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Comment Re:It's all relative. (Score 1) 264 264


More often than not, those people are not as good as you are, because they haven't had as good an education, and:
- they don't speak English as well as you do
- they live in a different time zone
- their culture is different, as in "Everything is OK!" when actually it's not
- they are not as settled and dependable, and you will be working with a different person every 4 months
- their country can be invaded by Russia

Okay, the last one is perhaps unlikely, but it has happened at least twice in the last 8 years.

Comment Re:Methamphetamines age you prematurely. (Score 2) 285 285

Not sure about that. One of my best friends leads a very relaxed lifestyle in Berlin. Only works 4hrs a day, 4 days a week, no kids, no family, just his very own, slow-paced life and hobbies. He manages that because he lives in a cheap room in a shared appartment without a car and has in general a very frugal lifestyle. He is two years younger than me, in his early thirties but he has lost almost all of his hair, and what is left around the sides has turned grey.

Comment Re: Good for greece (Score 2) 1307 1307

I'm sure that corruption in Greece (the highest in the Eurozone) huge, ineffective government, people not paying taxes, lots of people receiving dubious benefits and tax exempts, high military spending, on average 10 year earlier pension age than EU and comparatively high pensions compared to richer nations have absolutely nothing to do with Greece problems.

It's all Nazi Germany's fault.

Comment Re:Port it away from Java... (Score 1) 56 56

Don't know what is wrong with your system. I also have a beefy rig, i7, GTX 980, 16GB RAM, and I get consistent 60 FPS running Minecraft, except for the slight lagging when there is world loading going on of course.
The graphics card is not even trying hard, staying in the 50Â's at about 30-40% capacity, and I'm also running 20 mods.

Comment Re:Nope! (Score 2) 409 409

Basically significant segments of the Iranian government and a good number of the population (not necessarily a majority, but enough to have influence) have anti-Americanism as their raison d'Ãtre

Correct, but as you mention yourself, the arab countries have the same problem. Perhaps not so much with the leaders, but I would guess that a majority of the population, likely more than in Iran, are Anti-American.

The Saudi government has been pretty good friends with the USA

I can't shake the feeling that behind closed doors, most arab leaders are also very condescending of the US and mainly regard it as a source of military technology and aid dollars. For example, Pakistan, a country which is perhaps 80% anti-american and whose secret service plays a game of duplicity, sometimes helping the US and sometimes collaborating with the Taliban and Al-Quaida, nevertheless receives US military aid... hard to follow that logic.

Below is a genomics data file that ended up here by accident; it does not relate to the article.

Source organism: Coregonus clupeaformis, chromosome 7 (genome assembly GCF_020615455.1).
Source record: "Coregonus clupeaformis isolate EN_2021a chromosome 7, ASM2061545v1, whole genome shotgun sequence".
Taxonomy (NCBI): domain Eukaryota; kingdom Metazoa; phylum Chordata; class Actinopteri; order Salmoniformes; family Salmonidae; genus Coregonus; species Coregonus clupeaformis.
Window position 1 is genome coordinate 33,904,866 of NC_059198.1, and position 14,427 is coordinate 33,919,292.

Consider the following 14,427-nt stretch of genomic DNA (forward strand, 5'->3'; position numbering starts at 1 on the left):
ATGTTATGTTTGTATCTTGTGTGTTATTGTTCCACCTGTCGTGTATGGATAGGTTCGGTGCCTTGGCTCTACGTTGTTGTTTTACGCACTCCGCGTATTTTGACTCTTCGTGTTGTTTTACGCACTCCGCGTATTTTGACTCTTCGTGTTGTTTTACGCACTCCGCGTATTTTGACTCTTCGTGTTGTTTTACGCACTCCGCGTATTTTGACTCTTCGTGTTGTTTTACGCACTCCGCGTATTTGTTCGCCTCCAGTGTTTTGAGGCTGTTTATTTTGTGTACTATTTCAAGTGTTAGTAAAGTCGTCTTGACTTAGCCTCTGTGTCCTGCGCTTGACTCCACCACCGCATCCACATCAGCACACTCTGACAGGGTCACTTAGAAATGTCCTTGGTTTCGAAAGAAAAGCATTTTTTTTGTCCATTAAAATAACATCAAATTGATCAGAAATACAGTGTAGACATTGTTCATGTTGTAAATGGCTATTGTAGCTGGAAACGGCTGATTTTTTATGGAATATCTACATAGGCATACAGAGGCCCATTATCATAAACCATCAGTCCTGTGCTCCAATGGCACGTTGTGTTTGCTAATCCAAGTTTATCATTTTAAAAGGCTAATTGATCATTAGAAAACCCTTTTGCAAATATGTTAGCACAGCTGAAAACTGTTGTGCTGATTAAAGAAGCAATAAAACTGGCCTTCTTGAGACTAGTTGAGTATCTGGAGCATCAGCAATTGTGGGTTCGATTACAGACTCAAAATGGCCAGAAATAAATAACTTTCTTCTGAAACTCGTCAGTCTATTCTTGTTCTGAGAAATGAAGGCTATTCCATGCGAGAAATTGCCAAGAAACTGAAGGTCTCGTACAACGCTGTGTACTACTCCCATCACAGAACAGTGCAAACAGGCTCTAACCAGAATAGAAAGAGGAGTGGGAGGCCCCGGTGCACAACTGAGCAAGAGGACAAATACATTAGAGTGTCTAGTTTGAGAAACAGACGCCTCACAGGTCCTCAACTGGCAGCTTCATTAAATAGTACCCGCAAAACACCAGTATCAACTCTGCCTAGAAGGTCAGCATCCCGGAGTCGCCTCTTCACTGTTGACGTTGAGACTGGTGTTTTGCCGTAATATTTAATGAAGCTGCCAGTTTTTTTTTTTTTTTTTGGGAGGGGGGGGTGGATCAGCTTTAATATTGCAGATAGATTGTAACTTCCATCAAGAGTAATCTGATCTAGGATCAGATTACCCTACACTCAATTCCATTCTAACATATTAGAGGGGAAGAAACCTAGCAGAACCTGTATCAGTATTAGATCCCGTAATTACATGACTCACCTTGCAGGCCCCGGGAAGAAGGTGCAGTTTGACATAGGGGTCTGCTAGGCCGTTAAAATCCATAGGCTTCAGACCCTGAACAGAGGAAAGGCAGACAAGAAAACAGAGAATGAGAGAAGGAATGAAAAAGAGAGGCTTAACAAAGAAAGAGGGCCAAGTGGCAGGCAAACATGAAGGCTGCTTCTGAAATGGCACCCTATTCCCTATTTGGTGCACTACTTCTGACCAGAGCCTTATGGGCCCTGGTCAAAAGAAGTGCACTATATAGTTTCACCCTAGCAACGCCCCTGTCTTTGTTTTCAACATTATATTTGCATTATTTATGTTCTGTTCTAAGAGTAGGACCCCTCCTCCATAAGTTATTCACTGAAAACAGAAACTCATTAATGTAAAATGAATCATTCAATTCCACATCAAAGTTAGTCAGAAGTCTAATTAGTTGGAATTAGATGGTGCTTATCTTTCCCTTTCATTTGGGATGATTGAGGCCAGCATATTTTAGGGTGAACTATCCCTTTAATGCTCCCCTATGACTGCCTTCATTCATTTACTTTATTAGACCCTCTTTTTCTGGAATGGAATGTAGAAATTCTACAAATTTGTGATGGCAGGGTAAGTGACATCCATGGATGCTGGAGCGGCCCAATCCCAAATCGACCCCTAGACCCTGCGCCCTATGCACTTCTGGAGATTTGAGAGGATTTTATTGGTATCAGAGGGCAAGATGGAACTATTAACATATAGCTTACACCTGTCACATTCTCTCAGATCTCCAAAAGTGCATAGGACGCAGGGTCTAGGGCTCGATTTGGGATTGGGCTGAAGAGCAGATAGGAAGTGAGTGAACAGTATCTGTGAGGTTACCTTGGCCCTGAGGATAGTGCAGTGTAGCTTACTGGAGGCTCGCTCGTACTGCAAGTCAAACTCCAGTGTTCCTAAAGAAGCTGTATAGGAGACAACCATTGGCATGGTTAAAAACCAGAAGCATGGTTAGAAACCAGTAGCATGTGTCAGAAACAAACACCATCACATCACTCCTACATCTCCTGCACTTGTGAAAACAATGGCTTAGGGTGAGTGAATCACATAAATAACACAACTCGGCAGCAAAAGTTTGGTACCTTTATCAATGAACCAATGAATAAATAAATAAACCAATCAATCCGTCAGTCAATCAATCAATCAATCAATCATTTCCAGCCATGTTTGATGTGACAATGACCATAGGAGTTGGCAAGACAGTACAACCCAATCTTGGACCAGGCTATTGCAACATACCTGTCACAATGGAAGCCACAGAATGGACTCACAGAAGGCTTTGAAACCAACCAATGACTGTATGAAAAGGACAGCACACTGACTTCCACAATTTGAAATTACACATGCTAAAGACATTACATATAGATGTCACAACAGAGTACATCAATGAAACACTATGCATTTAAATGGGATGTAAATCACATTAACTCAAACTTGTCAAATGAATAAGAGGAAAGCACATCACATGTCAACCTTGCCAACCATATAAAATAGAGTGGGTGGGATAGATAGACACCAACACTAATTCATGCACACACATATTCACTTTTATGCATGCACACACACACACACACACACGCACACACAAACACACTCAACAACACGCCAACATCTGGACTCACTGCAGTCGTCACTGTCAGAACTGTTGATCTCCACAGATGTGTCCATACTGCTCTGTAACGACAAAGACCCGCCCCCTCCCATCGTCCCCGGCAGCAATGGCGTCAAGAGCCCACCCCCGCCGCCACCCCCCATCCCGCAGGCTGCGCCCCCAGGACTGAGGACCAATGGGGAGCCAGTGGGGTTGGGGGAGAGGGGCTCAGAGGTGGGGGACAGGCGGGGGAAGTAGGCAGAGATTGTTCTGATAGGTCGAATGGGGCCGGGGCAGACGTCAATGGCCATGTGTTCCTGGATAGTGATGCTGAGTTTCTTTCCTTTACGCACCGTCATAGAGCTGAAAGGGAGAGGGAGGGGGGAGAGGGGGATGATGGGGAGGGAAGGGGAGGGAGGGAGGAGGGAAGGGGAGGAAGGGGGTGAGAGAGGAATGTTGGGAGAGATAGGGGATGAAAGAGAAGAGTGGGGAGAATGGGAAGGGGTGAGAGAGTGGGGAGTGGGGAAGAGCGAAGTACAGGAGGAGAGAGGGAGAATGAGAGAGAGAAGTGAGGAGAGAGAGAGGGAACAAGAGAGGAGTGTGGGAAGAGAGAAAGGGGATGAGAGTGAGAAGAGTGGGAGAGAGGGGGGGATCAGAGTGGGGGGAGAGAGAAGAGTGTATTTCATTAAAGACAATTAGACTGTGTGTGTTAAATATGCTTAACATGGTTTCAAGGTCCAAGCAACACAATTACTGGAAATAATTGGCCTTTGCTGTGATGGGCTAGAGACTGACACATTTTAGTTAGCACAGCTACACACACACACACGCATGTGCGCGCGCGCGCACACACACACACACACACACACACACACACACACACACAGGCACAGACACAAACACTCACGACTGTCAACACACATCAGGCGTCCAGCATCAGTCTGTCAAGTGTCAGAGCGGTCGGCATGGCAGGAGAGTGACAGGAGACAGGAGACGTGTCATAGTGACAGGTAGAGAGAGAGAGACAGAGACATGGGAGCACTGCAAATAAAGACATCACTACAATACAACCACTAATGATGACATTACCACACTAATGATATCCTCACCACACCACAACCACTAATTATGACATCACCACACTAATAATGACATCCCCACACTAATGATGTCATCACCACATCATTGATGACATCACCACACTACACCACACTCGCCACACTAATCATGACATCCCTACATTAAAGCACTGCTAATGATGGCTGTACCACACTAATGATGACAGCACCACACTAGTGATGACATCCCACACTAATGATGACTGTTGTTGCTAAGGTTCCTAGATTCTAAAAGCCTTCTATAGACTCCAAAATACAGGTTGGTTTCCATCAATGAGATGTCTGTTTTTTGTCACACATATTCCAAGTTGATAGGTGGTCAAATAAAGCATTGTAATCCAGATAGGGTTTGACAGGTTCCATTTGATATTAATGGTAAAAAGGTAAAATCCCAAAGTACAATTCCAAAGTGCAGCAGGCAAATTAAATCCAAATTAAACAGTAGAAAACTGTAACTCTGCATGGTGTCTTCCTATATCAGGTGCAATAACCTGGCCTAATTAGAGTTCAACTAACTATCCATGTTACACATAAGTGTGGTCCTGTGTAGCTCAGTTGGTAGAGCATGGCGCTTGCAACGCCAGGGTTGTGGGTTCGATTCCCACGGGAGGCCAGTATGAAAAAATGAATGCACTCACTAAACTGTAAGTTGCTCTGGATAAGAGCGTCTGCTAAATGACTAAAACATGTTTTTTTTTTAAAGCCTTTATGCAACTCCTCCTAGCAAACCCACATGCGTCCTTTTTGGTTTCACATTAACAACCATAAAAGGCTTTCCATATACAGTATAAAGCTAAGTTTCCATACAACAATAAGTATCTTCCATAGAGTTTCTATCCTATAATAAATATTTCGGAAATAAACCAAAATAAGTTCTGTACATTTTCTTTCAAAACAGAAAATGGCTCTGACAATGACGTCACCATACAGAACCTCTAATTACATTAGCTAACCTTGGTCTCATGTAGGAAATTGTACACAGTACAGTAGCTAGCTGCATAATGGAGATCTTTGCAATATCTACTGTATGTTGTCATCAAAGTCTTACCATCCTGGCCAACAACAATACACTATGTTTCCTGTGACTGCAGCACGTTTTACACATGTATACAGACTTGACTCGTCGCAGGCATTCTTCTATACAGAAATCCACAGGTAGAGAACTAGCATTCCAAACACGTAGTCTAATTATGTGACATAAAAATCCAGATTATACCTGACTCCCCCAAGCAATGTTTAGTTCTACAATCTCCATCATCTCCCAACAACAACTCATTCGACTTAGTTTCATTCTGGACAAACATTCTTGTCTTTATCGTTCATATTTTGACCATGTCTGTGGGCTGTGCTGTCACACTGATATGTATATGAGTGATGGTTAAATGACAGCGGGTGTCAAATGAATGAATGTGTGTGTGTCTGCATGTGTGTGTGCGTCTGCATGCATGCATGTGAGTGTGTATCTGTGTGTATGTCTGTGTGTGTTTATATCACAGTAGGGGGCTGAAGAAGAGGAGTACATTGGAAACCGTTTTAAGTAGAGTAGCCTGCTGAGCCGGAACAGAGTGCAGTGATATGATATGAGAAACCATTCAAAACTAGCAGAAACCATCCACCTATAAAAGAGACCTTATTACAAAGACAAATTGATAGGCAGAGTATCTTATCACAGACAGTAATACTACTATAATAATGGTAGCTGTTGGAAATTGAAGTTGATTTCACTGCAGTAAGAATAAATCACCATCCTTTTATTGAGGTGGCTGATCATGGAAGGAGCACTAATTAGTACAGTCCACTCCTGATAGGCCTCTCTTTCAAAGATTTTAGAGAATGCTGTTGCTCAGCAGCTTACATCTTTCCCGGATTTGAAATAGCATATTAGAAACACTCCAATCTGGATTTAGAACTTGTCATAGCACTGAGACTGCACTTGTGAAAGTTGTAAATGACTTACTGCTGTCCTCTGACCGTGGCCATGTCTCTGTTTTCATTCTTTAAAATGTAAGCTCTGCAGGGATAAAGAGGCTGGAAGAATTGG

Sometimes I think these countries keep the instabilities and insurgencies running on purpose, to keep the American dollars flowing.

Comment Re:Drone It (Score 1) 843 843

We have long since passed the point where the major actors are just too big and powerful to risk war with eachother,

Not only that. Globalization has many downsides, but one undoubtedly good thing about it is that most economies today are so interconnected and dependant of one another, that conflict between two developed nations would be extremely disruptive and harmful to both.
Russia and Europe, or the US and China, while rivals in some respects, thanks to globalization, direct, large-scale conflict is unthinkable.

Comment Re:Nope! (Score 5, Insightful) 409 409

I've also always wondered why the U.S. put all its money on the Arab countries instead of Iran. Iran at least has basic level of Democracy with presidential elections. Irans youth is, in general, more progressive and open minded that in most other islamic countries.
The U.S. big ally and arch-enemy of Iran, Saudi Arabia, on the other hand, is a practically an absolutist monarchy practicing extremely conservative interpretation of Sharia law. It's also interesting to point out that many high-profile terrorists, such as Osama bin Ladin, were Saudi Arabians. I wouldn't be surprised if elements in Saudi Arabia's government secretly support or at the very least condone IS in Syria and Iraq. They seem pretty single-minded about supporting Sunni Islam against everything Shia.

Comment Re:Not surprised (Score 1) 334 334

Is an official Taxi more expensive than Uber? Certainly. But a Taxi driver is a job that can sustain a family. Uber on the other hand strives to turn all of that segment into cheap dayjob/sidejob territory, while reaping the main benefits for itself.
That's starting to become a staple of our "new society" - everything cheaper, faster, less regulated... except it also destroys regular jobs and makes the lives of the professionals involved less secure and less predictable.

Not all regulations are bad regulations and not all "progress" is good progress. For me, companies like "Uber" are a form of new ultra-capitalism that is perhaps convenient for consumers, but destructive on a social level, and above all benefiting the "mega corp" involved.

In case of injury notify your superior immediately. He'll kiss it and make it better.